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Piraeus, Greece

The Hellenic Naval Academy is a military academy with university status and has the responsibility to educate and suitably train competent Naval Officers for the Hellenic Navy. Its full name is Hellenic Naval Cadets Academy and was founded in 1845. The academy is one of the oldest educational institutions in Greece.The academy educates Deck and Engineering Naval cadets. It may also educate Supply Officer cadets as well as Coast Guard Officer cadets. Foreign nationals are also accepted to study as naval cadets in the academy. Wikipedia.


Kosmadakis G.M.,National Technical University of Athens | Pariotis E.G.,Hellenic Naval Academy | Rakopoulos C.D.,National Technical University of Athens
International Journal of Hydrogen Energy | Year: 2013

The present work investigates the effect of heat and mass transfer on the combustion process of a hydrogen-fueled spark-ignition engine, using an in-house CFD code. The main scope is to compare the calculated local heat fluxes with the available measured ones, using three heat transfer models of increasing complexity (two existing and one developed by the authors). Moreover, the effect of mass transfer through the crevice regions is also investigated using a phenomenological crevice model. The calculated results (cylinder pressure traces, local heat fluxes and NO exhaust emissions) are compared with the corresponding measured data, at various operating conditions, maintaining constant engine speed and altering the compression ratio and the equivalence ratio. It is revealed, that the proposed heat transfer model is more accurate than the standard wall-function formulation, while with the use of the crevice model a more reliable prediction of engine performance is achieved. © 2013, Hydrogen Energy Publications, LLC. Published by Elsevier Ltd. All rights. Source


Rakopoulos C.D.,National Technical University of Athens | Kosmadakis G.M.,National Technical University of Athens | Pariotis E.G.,Hellenic Naval Academy
International Journal of Hydrogen Energy | Year: 2010

The present work deals with the evaluation of a combustion model that has been developed, in order to simulate the power cycle of hydrogen spark-ignition engines. The motivation for the development of such a model is to obtain a simple combustion model with few calibration constants, applicable to a wide range of engine configurations, incorporated in an in-house CFD code using the RNG k-ε turbulence model. The calculated cylinder pressure traces, gross heat release rate diagrams and exhaust nitric oxide (NO) emissions are compared with the corresponding measured ones at various engine loads. The engine used is a Cooperative Fuel Research (CFR) engine fueled with hydrogen, operating at a constant engine speed of 600 rpm. This model is composed of various sub-models used for the simulation of combustion of conventional fuels in SI engines; it has been adjusted in the current study specifically for hydrogen combustion. The basic sub-model incorporated for the calculation of the reaction rates is the characteristic conversion time-scale method, meaning that a time-scale is used depending on the laminar conversion time and the turbulent mixing time, which dictates to what extent the combustible gas has reached its chemical equilibrium during a predefined time step. Also, the laminar and turbulent combustion velocity is used to track the flame development within the combustion chamber, using two correlations for the laminar flame speed and the Zimont/Lipatnikov approach for the modeling of the turbulent flame speed, whereas the (NO) emissions are calculated according to the Zeldovich mechanism. From the evaluation conducted, it is revealed that by using the developed hydrogen combustion model and after adjustment of the unique model calibration constant, there is an adequate agreement with measured data (regarding performance and emissions) for the investigated conditions. However, there are a few more issues to be resolved dealing mainly with the ignition process and the applicability of a reliable set of constants for the emission calculations. © 2010 Professor T. Nejat Veziroglu. Published by Elsevier Ltd. All rights reserved. Source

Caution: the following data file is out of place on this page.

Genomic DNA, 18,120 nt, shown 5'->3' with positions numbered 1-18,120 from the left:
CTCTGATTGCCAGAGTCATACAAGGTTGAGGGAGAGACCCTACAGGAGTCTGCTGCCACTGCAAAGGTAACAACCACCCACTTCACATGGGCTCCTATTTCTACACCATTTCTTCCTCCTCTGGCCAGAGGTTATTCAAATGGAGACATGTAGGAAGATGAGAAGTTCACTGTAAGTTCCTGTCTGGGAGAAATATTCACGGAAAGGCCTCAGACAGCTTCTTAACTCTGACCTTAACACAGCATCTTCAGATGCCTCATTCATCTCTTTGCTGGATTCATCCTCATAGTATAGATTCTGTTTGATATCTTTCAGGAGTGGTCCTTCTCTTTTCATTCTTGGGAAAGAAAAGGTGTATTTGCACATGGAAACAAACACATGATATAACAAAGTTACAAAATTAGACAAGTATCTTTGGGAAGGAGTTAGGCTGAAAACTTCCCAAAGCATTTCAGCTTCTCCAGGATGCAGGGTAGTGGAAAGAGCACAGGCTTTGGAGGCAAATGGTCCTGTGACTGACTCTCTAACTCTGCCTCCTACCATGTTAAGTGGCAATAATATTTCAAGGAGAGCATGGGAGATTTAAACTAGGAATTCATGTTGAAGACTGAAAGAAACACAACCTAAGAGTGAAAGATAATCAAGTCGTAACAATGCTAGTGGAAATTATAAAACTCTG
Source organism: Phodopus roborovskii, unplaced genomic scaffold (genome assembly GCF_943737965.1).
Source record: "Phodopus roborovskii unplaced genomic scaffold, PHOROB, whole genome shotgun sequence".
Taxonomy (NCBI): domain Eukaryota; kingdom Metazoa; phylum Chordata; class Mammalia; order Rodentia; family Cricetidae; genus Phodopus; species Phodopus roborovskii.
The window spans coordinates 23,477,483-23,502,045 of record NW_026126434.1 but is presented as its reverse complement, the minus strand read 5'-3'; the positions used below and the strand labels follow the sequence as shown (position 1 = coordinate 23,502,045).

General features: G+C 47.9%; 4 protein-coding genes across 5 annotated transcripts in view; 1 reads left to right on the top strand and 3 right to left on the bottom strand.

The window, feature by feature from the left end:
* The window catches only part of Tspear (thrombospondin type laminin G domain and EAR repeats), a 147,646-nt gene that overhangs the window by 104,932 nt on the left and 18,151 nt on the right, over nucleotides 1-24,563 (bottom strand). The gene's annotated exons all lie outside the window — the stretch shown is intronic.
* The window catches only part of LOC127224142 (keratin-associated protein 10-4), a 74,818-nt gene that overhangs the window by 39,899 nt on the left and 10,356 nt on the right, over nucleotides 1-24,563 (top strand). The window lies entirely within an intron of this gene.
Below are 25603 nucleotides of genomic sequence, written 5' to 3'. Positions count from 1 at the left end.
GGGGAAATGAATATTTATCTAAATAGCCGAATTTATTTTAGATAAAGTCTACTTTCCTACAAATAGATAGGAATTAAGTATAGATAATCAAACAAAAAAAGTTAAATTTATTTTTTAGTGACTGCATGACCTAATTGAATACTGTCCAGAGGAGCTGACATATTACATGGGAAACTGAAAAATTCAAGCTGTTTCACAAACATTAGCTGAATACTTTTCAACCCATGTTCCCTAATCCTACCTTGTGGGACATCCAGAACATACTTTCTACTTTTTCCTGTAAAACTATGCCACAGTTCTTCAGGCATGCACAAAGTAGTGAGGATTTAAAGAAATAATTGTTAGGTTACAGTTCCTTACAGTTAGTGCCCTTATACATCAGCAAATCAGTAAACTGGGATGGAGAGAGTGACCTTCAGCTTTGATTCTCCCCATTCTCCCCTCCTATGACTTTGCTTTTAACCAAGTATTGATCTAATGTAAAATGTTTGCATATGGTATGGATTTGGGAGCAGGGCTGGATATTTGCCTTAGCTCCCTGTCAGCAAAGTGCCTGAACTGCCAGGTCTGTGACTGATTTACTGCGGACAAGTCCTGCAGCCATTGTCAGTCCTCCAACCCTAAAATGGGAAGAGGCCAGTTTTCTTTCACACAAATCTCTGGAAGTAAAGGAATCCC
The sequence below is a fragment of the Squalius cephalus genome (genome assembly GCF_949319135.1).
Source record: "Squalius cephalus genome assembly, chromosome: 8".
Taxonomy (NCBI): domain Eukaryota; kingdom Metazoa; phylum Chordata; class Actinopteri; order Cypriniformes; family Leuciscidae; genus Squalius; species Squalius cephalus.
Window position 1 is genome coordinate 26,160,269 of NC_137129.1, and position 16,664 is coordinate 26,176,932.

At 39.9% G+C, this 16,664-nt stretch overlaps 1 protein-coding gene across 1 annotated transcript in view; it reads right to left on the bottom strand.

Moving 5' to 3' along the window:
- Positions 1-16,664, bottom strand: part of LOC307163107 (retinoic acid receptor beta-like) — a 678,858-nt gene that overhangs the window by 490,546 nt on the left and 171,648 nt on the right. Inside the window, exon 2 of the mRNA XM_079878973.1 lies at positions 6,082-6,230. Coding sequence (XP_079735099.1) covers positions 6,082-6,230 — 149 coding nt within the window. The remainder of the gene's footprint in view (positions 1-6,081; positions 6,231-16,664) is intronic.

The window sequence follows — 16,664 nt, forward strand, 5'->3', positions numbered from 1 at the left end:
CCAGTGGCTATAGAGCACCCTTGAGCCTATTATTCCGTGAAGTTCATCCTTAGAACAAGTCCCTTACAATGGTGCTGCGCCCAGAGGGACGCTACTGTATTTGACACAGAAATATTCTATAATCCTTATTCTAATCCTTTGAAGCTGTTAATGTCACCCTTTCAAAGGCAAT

Rakopoulos C.D.,National Technical University of Athens | Kosmadakis G.M.,National Technical University of Athens | Dimaratos A.M.,National Technical University of Athens | Pariotis E.G.,Hellenic Naval Academy
Applied Energy | Year: 2011